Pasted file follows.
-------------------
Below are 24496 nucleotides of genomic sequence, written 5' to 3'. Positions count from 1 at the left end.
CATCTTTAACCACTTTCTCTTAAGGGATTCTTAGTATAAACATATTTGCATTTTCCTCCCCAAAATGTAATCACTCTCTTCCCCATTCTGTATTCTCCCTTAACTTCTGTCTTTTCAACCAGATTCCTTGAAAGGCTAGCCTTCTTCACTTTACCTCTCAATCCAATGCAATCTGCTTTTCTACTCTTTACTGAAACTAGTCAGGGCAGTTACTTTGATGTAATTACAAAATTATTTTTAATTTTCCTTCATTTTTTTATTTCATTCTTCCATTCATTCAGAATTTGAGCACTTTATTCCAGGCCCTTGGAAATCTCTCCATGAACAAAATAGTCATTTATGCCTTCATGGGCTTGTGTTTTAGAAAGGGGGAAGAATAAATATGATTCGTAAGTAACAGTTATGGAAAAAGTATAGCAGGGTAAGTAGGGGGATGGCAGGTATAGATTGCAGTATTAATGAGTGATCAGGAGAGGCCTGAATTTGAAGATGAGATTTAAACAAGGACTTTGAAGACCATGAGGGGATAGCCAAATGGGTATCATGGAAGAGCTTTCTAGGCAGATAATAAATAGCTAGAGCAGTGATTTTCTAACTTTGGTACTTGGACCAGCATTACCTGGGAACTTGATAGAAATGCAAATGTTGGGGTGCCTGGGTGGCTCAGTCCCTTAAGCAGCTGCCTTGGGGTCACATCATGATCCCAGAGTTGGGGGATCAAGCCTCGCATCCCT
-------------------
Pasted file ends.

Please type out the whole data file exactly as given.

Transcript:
Below are 24496 nucleotides of genomic sequence, written 5' to 3'. Positions count from 1 at the left end.
CATCTTTAACCACTTTCTCTTAAGGGATTCTTAGTATAAACATATTTGCATTTTCCTCCCCAAAATGTAATCACTCTCTTCCCCATTCTGTATTCTCCCTTAACTTCTGTCTTTTCAACCAGATTCCTTGAAAGGCTAGCCTTCTTCACTTTACCTCTCAATCCAATGCAATCTGCTTTTCTACTCTTTACTGAAACTAGTCAGGGCAGTTACTTTGATGTAATTACAAAATTATTTTTAATTTTCCTTCATTTTTTTATTTCATTCTTCCATTCATTCAGAATTTGAGCACTTTATTCCAGGCCCTTGGAAATCTCTCCATGAACAAAATAGTCATTTATGCCTTCATGGGCTTGTGTTTTAGAAAGGGGGAAGAATAAATATGATTCGTAAGTAACAGTTATGGAAAAAGTATAGCAGGGTAAGTAGGGGGATGGCAGGTATAGATTGCAGTATTAATGAGTGATCAGGAGAGGCCTGAATTTGAAGATGAGATTTAAACAAGGACTTTGAAGACCATGAGGGGATAGCCAAATGGGTATCATGGAAGAGCTTTCTAGGCAGATAATAAATAGCTAGAGCAGTGATTTTCTAACTTTGGTACTTGGACCAGCATTACCTGGGAACTTGATAGAAATGCAAATGTTGGGGTGCCTGGGTGGCTCAGTCCCTTAAGCAGCTGCCTTGGGGTCACATCATGATCCCAGAGTTGGGGGATCAAGCCTCGCATCCCT